Foreigners are foreigners forever. Permanent residency is irrelevant.

    Mark Simon and other non-patriots are proof.

    But you knew that, didn’t you?

  8. Mark Bradley says:

    I’m thankful for Comrade Huang Liuquan in clarifying my muddled thinking. I am optimistic about Hong Kong’s future and am brimming with patriotism.

    On that note, I really should complete the Chinese Nationality (Hong Kong) immigration department application from 2012 that I started in order to obtain a HKSAR passport but never completed. I received a letter with conditional approval from the Director of Immigration, but was required to show proof that I renounced all of my other nationalities. I was intending to renounce my US nationality, but they also discovered a European nationality I was hoping they wouldn’t find so I gave up. Silly me!

  9. Toph says:

    According to studies done by HKU psychologists, Hong Kongers display only slightly lower levels of mood disorders and post traumatic stress than people in war-torn Syria. Self-preservation dictates that their misery cannot be talked about, but people won’t forget so easily.

  10. Thinking the Huang way about things says:

    I love the way that while Huang “didn’t think the latest figures showing almost 90,000 people had left Hong Kong reflected a lack of confidence in the city’s future”, he is at great pains to point out the fact that “more than 1,000 young people from Hong Kong and Macau have started their businesses on the mainland” because that somehow illustrates how great the opportunities there are.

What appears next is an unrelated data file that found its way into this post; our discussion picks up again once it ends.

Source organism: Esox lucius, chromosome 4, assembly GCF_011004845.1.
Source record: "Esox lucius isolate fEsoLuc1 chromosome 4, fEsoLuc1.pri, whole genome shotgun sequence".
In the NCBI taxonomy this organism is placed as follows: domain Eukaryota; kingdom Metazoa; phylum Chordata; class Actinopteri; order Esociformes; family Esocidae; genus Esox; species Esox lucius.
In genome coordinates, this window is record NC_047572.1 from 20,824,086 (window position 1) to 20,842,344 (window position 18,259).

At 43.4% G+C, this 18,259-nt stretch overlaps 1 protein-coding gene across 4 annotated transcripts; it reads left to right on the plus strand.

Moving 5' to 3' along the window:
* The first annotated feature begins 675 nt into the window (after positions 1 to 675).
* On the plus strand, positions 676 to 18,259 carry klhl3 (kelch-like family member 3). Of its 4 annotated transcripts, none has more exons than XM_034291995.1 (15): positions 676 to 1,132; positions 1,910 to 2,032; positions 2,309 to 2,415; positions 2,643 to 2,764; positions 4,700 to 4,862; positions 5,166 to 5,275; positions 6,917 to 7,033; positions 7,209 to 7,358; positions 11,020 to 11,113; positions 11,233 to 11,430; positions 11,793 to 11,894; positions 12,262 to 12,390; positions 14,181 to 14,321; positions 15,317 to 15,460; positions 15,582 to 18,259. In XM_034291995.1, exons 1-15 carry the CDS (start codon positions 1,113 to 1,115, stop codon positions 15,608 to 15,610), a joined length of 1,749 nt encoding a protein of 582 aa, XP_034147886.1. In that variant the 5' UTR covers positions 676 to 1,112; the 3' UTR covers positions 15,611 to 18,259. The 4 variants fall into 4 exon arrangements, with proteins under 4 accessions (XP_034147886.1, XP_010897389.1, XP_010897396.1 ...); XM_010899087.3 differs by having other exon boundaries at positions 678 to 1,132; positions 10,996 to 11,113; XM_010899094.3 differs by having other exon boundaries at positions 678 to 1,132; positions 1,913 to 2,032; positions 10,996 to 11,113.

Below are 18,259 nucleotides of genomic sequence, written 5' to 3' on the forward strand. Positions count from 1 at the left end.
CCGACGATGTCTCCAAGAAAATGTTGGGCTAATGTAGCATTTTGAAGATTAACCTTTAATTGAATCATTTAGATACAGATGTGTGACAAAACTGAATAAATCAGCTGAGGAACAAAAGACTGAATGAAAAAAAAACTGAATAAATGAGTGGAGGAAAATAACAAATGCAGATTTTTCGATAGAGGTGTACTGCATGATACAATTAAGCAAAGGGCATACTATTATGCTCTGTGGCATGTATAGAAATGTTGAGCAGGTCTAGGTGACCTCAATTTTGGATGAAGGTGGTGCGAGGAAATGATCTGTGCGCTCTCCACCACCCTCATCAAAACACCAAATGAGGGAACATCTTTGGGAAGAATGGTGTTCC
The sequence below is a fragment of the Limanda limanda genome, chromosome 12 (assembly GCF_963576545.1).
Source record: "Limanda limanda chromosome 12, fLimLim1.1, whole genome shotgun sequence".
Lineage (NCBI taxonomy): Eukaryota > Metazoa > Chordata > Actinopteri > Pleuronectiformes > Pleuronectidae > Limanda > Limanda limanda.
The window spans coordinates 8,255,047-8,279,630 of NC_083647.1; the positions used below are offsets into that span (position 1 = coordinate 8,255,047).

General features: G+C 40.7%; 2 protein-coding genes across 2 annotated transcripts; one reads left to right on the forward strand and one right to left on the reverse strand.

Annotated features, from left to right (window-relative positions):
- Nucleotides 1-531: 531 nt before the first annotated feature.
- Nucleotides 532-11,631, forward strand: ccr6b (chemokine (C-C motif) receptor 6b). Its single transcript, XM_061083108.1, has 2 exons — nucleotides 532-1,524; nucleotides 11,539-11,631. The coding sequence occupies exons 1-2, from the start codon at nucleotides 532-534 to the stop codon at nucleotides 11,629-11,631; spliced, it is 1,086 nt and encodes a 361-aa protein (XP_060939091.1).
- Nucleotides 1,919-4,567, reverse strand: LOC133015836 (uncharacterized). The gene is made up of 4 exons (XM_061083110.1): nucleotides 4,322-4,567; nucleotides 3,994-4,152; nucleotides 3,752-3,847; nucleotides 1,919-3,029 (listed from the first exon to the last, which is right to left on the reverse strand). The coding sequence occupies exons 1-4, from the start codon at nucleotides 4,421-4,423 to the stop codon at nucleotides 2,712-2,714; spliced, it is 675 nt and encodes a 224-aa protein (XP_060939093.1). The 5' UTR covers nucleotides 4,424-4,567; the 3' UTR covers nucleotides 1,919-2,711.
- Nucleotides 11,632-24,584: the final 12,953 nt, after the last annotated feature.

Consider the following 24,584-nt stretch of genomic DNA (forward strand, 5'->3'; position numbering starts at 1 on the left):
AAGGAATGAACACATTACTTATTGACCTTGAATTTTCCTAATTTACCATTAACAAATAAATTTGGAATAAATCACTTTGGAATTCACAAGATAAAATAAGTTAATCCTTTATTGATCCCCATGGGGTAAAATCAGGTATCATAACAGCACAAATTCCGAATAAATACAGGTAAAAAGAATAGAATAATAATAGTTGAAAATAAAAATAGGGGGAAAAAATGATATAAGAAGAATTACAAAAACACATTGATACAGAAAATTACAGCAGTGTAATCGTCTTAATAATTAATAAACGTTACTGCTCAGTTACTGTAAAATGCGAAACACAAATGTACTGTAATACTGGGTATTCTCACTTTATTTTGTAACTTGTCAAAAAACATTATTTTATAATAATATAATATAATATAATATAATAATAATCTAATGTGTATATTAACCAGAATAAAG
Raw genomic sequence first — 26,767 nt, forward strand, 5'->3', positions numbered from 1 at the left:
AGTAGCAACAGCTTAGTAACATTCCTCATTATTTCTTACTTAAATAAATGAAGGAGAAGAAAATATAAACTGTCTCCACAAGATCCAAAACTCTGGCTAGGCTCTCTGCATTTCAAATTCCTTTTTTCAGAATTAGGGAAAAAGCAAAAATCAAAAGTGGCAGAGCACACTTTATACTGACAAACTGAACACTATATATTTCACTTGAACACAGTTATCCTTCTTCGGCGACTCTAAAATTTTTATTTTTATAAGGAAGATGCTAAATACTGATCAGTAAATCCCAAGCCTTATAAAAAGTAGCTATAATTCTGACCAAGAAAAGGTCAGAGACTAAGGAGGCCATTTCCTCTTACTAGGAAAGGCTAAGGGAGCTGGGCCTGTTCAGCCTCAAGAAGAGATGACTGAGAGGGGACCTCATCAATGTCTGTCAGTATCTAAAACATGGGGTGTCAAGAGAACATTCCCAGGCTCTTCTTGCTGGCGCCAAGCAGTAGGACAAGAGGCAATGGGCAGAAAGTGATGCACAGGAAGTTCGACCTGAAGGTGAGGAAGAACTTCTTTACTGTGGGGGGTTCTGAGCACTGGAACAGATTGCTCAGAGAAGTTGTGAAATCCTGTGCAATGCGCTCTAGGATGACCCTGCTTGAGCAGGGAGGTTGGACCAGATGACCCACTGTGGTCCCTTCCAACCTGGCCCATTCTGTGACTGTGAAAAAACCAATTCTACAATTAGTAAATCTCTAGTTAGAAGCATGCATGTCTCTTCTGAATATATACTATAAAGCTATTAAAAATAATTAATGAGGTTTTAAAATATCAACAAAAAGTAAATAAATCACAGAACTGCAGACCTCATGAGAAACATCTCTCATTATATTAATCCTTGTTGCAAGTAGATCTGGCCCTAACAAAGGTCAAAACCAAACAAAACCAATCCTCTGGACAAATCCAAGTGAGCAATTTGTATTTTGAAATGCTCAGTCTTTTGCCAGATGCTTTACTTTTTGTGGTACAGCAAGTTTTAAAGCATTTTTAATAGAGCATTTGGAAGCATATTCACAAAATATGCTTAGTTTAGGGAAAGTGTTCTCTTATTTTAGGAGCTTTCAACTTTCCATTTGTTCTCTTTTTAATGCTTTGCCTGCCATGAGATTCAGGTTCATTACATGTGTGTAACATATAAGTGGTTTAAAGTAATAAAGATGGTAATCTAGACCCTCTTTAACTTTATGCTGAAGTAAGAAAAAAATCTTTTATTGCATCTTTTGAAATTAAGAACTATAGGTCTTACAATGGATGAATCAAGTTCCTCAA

11. Chinese Netizen says:

    @Mark Bradley: Perhaps try for a Taiwan passport? Given the way things are going, a Taiwan passport may be up there on level with Japan’s soon as far as acceptability worldwide. Just do it whilst there’s still a Taiwan and “face” hasn’t forced Winnie’s hand to start WW3

  12. Mary Melville says:

    Gobsmacked, my complaints over a decade about noisy construction work at Mira Hotel and The One every weekend and overnight for more than a decade were brushed off even with corroborating police reports.
    Neighbour must be A VERY IMPORTANT PERSON